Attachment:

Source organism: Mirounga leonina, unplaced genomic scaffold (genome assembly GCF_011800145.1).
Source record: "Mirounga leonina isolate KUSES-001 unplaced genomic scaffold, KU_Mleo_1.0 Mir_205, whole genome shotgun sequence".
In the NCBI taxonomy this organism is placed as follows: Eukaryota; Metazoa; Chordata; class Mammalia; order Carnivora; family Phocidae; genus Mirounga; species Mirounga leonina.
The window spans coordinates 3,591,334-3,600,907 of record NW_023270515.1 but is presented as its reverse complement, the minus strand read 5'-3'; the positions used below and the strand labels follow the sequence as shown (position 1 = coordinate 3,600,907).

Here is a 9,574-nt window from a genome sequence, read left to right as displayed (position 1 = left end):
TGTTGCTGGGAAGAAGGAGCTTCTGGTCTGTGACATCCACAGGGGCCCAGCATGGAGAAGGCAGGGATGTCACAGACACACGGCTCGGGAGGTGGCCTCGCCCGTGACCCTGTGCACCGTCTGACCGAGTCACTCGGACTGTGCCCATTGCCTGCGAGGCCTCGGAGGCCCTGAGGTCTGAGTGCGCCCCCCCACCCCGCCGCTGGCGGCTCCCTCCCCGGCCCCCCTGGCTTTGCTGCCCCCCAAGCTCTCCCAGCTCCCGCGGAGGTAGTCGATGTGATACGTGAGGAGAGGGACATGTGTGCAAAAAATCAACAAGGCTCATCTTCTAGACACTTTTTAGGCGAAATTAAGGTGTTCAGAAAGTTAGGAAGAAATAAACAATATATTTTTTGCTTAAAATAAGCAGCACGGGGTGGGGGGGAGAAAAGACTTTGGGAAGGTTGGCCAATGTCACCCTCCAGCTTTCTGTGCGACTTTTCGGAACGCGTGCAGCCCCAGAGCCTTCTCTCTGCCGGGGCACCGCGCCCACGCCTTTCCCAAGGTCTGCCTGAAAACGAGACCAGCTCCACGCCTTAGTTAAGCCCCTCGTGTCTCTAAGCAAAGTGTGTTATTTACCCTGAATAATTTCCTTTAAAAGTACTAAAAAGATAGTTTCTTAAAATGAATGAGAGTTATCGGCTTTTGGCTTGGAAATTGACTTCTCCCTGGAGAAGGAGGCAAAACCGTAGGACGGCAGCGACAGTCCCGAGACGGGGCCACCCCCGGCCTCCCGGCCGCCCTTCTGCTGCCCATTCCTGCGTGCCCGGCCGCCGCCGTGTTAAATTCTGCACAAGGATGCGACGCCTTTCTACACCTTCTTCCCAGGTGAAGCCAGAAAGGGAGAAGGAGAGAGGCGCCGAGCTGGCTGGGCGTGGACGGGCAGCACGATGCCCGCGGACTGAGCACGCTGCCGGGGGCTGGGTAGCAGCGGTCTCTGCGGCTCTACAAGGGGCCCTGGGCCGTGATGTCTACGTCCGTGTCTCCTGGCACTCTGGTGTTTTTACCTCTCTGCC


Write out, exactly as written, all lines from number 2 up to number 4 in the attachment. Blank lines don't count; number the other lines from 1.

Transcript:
Source record: "Mirounga leonina isolate KUSES-001 unplaced genomic scaffold, KU_Mleo_1.0 Mir_205, whole genome shotgun sequence".
In the NCBI taxonomy this organism is placed as follows: Eukaryota; Metazoa; Chordata; class Mammalia; order Carnivora; family Phocidae; genus Mirounga; species Mirounga leonina.
The window spans coordinates 3,591,334-3,600,907 of record NW_023270515.1 but is presented as its reverse complement, the minus strand read 5'-3'; the positions used below and the strand labels follow the sequence as shown (position 1 = coordinate 3,600,907).